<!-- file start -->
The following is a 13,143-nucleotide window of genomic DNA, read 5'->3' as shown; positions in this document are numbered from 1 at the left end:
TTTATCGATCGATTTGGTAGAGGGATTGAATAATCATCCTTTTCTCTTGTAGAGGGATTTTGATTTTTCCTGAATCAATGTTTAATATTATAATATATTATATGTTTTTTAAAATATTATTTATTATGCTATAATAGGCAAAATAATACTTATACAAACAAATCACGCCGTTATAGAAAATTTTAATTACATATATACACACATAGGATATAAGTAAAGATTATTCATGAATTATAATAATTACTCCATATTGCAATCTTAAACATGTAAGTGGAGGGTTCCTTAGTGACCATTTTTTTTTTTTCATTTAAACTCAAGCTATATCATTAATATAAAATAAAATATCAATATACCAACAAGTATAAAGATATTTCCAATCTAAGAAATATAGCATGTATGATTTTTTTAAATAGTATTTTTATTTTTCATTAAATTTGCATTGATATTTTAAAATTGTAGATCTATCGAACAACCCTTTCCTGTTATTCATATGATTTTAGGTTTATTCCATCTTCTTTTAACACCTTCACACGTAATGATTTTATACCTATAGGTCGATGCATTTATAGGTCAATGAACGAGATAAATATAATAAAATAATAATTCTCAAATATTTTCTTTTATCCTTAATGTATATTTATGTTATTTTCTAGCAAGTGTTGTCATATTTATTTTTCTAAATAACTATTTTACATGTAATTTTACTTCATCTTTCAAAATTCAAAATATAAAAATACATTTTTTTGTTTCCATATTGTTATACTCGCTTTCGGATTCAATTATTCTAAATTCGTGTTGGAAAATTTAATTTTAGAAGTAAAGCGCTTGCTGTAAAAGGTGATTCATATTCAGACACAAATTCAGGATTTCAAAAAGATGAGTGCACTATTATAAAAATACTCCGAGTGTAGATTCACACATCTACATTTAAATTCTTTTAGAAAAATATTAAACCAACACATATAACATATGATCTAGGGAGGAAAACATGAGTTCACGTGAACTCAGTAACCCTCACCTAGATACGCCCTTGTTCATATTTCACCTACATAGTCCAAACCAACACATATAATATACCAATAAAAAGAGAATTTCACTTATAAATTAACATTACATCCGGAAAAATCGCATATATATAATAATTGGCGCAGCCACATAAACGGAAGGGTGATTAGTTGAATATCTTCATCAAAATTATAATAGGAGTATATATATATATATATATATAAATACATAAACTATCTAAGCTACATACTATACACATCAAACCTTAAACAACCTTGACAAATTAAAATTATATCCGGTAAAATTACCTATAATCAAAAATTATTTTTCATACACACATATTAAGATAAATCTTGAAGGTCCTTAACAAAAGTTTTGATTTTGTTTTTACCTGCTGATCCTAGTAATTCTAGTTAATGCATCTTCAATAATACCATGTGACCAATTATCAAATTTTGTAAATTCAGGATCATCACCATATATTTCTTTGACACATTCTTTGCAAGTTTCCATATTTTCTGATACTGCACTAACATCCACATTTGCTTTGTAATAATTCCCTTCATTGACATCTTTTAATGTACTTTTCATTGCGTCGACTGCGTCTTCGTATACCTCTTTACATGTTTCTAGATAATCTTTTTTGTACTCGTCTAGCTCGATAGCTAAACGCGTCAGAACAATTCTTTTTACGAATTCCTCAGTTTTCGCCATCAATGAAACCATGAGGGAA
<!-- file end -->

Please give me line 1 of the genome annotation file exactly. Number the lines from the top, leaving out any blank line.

The following is a 13,143-nucleotide window of genomic DNA, read 5'->3' as shown; positions in this document are numbered from 1 at the left end: